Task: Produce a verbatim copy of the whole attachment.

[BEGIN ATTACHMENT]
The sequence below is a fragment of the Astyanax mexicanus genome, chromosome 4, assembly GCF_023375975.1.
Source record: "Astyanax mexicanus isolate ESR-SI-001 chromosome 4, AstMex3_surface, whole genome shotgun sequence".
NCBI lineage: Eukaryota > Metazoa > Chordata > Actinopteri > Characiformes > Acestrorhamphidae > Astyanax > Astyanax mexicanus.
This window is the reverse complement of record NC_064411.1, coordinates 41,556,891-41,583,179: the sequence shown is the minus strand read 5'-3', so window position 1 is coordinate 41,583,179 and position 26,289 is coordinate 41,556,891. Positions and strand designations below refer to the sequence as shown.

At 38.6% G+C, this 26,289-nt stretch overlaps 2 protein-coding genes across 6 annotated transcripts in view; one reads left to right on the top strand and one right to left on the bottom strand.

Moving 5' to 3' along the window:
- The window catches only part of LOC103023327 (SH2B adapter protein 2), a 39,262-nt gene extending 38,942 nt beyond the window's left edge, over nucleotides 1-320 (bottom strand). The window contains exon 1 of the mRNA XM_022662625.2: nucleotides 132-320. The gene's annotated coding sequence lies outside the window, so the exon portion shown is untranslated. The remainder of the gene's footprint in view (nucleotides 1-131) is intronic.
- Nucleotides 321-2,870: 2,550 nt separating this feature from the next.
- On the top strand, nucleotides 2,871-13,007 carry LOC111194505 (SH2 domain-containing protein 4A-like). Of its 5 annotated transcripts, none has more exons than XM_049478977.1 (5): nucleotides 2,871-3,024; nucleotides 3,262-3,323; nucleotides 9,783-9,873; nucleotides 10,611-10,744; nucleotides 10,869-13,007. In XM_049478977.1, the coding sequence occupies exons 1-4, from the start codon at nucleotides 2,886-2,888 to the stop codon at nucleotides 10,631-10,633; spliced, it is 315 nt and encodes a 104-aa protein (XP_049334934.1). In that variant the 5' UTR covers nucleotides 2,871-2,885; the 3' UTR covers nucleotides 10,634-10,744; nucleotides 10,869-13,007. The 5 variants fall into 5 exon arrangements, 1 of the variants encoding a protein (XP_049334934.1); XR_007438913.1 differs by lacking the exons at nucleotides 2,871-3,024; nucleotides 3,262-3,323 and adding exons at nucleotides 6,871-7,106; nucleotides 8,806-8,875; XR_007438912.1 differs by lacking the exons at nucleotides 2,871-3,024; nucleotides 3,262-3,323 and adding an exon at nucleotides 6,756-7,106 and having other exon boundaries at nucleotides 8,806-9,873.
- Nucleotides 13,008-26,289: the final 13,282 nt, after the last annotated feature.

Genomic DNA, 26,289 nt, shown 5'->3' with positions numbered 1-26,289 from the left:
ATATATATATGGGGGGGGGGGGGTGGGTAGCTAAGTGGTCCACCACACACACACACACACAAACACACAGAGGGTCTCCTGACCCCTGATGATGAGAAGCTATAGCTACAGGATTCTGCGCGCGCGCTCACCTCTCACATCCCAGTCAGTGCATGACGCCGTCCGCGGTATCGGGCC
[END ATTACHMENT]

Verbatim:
The sequence below is a fragment of the Astyanax mexicanus genome, chromosome 4, assembly GCF_023375975.1.
Source record: "Astyanax mexicanus isolate ESR-SI-001 chromosome 4, AstMex3_surface, whole genome shotgun sequence".
NCBI lineage: Eukaryota > Metazoa > Chordata > Actinopteri > Characiformes > Acestrorhamphidae > Astyanax > Astyanax mexicanus.
This window is the reverse complement of record NC_064411.1, coordinates 41,556,891-41,583,179: the sequence shown is the minus strand read 5'-3', so window position 1 is coordinate 41,583,179 and position 26,289 is coordinate 41,556,891. Positions and strand designations below refer to the sequence as shown.

At 38.6% G+C, this 26,289-nt stretch overlaps 2 protein-coding genes across 6 annotated transcripts in view; one reads left to right on the top strand and one right to left on the bottom strand.

Moving 5' to 3' along the window:
- The window catches only part of LOC103023327 (SH2B adapter protein 2), a 39,262-nt gene extending 38,942 nt beyond the window's left edge, over nucleotides 1-320 (bottom strand). The window contains exon 1 of the mRNA XM_022662625.2: nucleotides 132-320. The gene's annotated coding sequence lies outside the window, so the exon portion shown is untranslated. The remainder of the gene's footprint in view (nucleotides 1-131) is intronic.
- Nucleotides 321-2,870: 2,550 nt separating this feature from the next.
- On the top strand, nucleotides 2,871-13,007 carry LOC111194505 (SH2 domain-containing protein 4A-like). Of its 5 annotated transcripts, none has more exons than XM_049478977.1 (5): nucleotides 2,871-3,024; nucleotides 3,262-3,323; nucleotides 9,783-9,873; nucleotides 10,611-10,744; nucleotides 10,869-13,007. In XM_049478977.1, the coding sequence occupies exons 1-4, from the start codon at nucleotides 2,886-2,888 to the stop codon at nucleotides 10,631-10,633; spliced, it is 315 nt and encodes a 104-aa protein (XP_049334934.1). In that variant the 5' UTR covers nucleotides 2,871-2,885; the 3' UTR covers nucleotides 10,634-10,744; nucleotides 10,869-13,007. The 5 variants fall into 5 exon arrangements, 1 of the variants encoding a protein (XP_049334934.1); XR_007438913.1 differs by lacking the exons at nucleotides 2,871-3,024; nucleotides 3,262-3,323 and adding exons at nucleotides 6,871-7,106; nucleotides 8,806-8,875; XR_007438912.1 differs by lacking the exons at nucleotides 2,871-3,024; nucleotides 3,262-3,323 and adding an exon at nucleotides 6,756-7,106 and having other exon boundaries at nucleotides 8,806-9,873.
- Nucleotides 13,008-26,289: the final 13,282 nt, after the last annotated feature.

Genomic DNA, 26,289 nt, shown 5'->3' with positions numbered 1-26,289 from the left:
ATATATATATGGGGGGGGGGGGGTGGGTAGCTAAGTGGTCCACCACACACACACACACACAAACACACAGAGGGTCTCCTGACCCCTGATGATGAGAAGCTATAGCTACAGGATTCTGCGCGCGCGCTCACCTCTCACATCCCAGTCAGTGCATGACGCCGTCCGCGGTATCGGGCC